by bureaucratic fiat was over. Even Jacques Delors, who as president of the European Commission became the continent’s leading symbol of bureaucratic insensitivity, admitted that “we will have to work to be more transparent, more sensitive to our citizens.”
There were more immediate effects, as well. Following the vote, currency speculators who a week earlier had humbled the British pound, Italian lira and Spanish peseta, turned their assault on the French franc. France was forced to raise interest rates and dig deeply into its $22-billion foreign-exchange reserves to support its currency. Germany’s powerful Bundesbank pledged support for the French currency—a clear signal of Germany’s determination to maintain the close link between the deutschmark and the franc. A break in that link would shatter what remains of Europe’s currency system. Worse, it would deeply undermine the close alliance between Germany and France, the bedrock upon which the European g Community was founded in 1957. i France’s backlash against Brus§ sels nearly killed the treaty outright 5 and, in the end, left it mortally Ü wounded. Charles Pasqua, a former u interior minister who was one of the most prominent campaigners for the No side, came close to declaring victory as he clutched a plastic cup of champagne in his packed Paris headquarters on the night of the vote and received the congratulations of supporters. “Maastricht is finished tonight,” he shouted above the din. “Whether it’s 50 per cent for, or 50 per cent against, no one can take France along the road of such a supemational adventure with that kind of mandate.”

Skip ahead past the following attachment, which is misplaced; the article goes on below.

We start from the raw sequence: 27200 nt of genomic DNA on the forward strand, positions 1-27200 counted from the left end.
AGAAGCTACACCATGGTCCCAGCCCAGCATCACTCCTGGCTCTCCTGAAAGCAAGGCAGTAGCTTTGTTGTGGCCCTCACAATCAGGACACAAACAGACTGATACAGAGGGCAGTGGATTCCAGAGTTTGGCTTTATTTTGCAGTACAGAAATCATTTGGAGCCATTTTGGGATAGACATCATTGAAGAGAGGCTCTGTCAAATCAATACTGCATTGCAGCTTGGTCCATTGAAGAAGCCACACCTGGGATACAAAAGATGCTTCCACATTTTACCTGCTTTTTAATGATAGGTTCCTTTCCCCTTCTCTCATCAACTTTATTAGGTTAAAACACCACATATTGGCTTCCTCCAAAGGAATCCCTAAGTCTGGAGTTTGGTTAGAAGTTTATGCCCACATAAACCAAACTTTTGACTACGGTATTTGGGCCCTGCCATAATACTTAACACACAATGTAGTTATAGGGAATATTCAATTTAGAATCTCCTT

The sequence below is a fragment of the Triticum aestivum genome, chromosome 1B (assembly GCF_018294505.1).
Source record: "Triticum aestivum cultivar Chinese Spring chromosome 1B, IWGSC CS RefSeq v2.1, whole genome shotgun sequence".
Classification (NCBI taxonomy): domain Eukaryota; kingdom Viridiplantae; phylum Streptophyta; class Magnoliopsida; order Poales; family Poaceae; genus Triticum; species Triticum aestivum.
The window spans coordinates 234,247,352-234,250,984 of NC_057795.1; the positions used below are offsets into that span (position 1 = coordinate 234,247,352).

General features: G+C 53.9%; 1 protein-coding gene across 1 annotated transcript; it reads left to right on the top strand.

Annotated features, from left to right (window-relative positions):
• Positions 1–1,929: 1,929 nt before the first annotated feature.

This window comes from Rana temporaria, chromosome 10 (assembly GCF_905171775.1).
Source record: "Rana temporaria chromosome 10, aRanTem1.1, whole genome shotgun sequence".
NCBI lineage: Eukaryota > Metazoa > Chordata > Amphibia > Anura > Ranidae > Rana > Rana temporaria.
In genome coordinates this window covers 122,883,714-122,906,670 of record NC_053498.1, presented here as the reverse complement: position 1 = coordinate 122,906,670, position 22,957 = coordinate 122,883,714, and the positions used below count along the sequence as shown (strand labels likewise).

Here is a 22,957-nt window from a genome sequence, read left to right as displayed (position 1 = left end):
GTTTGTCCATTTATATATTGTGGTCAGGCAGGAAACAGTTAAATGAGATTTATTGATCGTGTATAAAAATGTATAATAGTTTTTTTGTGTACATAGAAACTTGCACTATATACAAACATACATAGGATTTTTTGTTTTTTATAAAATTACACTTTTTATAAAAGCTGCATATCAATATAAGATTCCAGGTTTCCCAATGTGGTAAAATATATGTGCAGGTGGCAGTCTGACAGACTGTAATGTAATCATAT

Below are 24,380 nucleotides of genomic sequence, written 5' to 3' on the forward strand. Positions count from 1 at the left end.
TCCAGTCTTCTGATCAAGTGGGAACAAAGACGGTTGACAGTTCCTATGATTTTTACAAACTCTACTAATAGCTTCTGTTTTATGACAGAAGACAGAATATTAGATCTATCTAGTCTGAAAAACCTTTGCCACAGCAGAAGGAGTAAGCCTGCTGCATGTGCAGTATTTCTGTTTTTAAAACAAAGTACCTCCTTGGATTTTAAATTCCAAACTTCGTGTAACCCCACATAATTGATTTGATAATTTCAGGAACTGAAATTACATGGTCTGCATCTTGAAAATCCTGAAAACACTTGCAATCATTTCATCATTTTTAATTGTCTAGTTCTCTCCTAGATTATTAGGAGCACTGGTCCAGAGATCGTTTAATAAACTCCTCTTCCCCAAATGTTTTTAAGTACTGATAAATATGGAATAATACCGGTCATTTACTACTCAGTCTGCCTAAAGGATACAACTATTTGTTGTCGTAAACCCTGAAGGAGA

There was some attempt to try to limit the damage. British Prime Minister John Major, whose country currently holds the rotating presidency of the EC, called an emergency summit of the 12 leaders for Oct. 16 to sort out the mess. And Germany’s Chancellor Helmut Kohl rushed to Paris two days after the vote, and emerged from talks with French President François Mitterrand to declare that “for me and the president, one thing is clear. We want ratification. The process must not be stopped.”